The UX of Quora

I think I am highly subject to fads.  I used to use the jQuery mailing list every day.  Then it was Experts-Exchange.com, then UXExchange.com, then UI.stackexchange.com and most recently it’s Quora.com.  I am generally hooked into the UX, UI, Design topics.  I’ve been using it for a couple of weeks.  Here are some of my findings about the user experience of using Quora.

The best thing about Quora is the high quality of the participants.  There are posts from really influential and powerful people.  Even more, the answers to the questions are often the actual people involved.  For example, a question about AOLs CD campaigns was answered by Steve Case himself.  Many of the questions are answered by exactly the right people.  I think this facet of Quora can not really last.  As the unwashed masses flood Quora it will become less cutting edge and alot of these early adopters will move on to greener and less crowded pastures.  This is the best thing about Quora, but also it’s greatest vulnerability.

One remarkable thing is that Quora has no reputation system.  You can vote answers up and down, but there is no way to see if someone’s answers are consistently useful or not.  There is just no ranking or people.  On the one hand, rankings provide some “game interaction” in the usage of the site.  However, they have a dark side.  Any system with rankings inevitably leads to a very few people dominating the rankings with so many points that it’s impossible to catch up.  This discourages newer users.  StackExchange uses rankings and badges heavily with usually good results.  However, the downside of reputation may prove that Quora is doing the smart thing by avoiding it.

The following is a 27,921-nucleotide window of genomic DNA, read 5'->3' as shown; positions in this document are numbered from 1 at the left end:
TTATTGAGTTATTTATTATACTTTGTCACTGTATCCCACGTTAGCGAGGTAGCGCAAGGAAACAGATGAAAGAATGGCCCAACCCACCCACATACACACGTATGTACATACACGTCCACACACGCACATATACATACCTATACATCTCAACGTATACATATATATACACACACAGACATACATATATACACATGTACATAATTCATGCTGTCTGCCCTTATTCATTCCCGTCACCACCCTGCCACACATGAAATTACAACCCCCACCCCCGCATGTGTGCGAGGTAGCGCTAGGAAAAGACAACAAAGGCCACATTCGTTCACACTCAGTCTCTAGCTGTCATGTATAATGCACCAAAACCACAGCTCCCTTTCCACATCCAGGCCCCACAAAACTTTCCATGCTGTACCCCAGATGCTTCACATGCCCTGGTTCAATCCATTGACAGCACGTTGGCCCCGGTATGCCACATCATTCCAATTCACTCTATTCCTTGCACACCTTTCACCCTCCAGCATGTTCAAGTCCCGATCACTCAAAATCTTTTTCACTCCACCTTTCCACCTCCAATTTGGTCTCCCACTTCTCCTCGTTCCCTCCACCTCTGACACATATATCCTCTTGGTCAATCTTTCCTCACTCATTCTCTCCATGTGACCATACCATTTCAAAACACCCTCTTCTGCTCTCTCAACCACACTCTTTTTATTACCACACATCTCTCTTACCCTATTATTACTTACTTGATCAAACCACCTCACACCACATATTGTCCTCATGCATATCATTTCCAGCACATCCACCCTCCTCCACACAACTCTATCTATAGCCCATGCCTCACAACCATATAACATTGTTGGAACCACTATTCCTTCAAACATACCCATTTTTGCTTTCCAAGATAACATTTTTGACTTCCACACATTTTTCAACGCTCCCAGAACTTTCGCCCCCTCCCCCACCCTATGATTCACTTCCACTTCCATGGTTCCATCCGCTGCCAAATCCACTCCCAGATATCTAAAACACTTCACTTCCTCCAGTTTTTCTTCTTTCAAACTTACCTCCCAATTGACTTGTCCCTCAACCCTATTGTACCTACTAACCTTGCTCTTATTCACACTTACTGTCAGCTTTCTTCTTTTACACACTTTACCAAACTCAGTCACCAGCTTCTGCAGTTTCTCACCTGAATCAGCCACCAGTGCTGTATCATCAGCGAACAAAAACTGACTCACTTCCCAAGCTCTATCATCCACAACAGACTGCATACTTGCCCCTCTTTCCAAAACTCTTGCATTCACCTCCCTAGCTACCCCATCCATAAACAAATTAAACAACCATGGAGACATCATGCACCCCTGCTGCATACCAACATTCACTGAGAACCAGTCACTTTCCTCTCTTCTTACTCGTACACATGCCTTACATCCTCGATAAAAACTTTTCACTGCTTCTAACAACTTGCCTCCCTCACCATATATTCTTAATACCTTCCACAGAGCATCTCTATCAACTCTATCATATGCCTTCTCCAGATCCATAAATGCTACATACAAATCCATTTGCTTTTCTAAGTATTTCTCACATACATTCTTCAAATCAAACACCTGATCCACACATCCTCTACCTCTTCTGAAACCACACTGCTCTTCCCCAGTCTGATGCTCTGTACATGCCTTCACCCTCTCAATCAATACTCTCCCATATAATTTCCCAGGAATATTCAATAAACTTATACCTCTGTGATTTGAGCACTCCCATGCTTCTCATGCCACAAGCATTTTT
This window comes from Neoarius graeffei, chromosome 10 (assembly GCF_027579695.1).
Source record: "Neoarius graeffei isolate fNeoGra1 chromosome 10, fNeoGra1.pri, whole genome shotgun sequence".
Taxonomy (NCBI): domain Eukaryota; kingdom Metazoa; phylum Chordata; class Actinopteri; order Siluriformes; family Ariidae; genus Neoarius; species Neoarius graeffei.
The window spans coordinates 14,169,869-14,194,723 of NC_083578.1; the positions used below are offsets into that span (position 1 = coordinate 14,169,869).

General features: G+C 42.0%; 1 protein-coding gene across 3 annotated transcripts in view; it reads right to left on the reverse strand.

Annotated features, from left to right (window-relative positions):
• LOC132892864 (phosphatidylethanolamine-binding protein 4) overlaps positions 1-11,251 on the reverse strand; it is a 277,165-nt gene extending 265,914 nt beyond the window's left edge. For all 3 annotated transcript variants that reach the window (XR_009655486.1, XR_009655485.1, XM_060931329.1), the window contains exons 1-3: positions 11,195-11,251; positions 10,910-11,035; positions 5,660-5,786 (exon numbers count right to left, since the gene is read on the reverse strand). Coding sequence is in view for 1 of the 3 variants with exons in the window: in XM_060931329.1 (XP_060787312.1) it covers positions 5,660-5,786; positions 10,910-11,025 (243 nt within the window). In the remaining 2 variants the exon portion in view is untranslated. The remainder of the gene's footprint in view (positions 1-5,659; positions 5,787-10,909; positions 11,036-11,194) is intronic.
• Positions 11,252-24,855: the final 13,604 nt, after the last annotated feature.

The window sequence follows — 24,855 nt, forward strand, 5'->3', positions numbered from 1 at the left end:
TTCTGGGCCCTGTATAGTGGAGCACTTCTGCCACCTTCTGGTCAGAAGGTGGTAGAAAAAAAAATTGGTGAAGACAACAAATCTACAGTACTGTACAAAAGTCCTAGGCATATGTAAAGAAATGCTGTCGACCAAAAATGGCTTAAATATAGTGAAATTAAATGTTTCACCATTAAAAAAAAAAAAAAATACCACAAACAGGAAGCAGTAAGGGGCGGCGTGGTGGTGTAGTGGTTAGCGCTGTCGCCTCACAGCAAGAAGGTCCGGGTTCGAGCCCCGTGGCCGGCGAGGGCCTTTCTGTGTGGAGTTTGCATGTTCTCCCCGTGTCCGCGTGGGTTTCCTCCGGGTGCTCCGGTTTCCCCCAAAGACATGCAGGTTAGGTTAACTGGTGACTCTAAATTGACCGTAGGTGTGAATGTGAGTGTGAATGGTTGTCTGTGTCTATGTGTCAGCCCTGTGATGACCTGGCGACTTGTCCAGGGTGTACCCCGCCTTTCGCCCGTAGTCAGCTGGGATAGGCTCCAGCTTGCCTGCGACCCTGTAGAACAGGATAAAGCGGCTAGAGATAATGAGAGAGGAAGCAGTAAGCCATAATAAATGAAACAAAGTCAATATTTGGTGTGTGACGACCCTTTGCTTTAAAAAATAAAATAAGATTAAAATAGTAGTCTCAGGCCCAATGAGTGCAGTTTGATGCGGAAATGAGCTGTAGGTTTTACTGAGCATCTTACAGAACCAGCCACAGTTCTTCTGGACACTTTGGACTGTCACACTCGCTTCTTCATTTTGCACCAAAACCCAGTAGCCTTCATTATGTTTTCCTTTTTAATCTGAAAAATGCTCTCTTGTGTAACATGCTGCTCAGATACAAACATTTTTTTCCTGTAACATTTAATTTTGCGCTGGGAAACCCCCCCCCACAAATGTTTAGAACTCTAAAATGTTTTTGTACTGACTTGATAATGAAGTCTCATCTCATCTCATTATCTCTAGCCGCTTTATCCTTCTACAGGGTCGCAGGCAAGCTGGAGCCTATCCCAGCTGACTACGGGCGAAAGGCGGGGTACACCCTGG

Quora uses a system of logging in with your twitter or Facebook accounts to try and create some accountability from the posters, so there aren’t as many anonymous users.  However, recently I have seen a spike in Anon User postings.  They are annoying and I wish people would take responsibility for their words.  If this gets worse, the system will degrade quickly.

The thing I hate about Quora is the homepage once you are logged in.  I “followed” a bunch of topics, but it is totally unclear how this feed works.  It seems like it’s sorted by activity, but I am not sure if new questions in topics I follow are shown.  The feed in StackExchange is much clearer to understand.  I find that in Quora I am constantly re-reading things and wondering if I lost my place.  There is no concept of read/unread.  I find the whole page quite annoying and I probably will lose patience before too long.

The iPad support is decent, but I hate, HATE, HATE the tiny little box to type in.  Why can’t that box be resizeable?  This reminds me of the box on Yelp that is tiny to write a review.  It stops people from writing reviews…or answers in this case.  There is no spell check, the capabilities are awful.  I am not asking for the world.  Wordpress has a gorgeous editor.  Something half as good would be good enough.  At least make the damn thing resizable and bigger on the iPad.

Overall, the content and the participants are what keep me using it.  If they ever lost that, I would be on to my next fad.  I think the web is getting faster and faster at creating fads that come and go.  Its dangerous and beautiful like a freak storm that floods a town and then disappears as quickly as it came.  I wonder what long term effects this will have on our society and culture?

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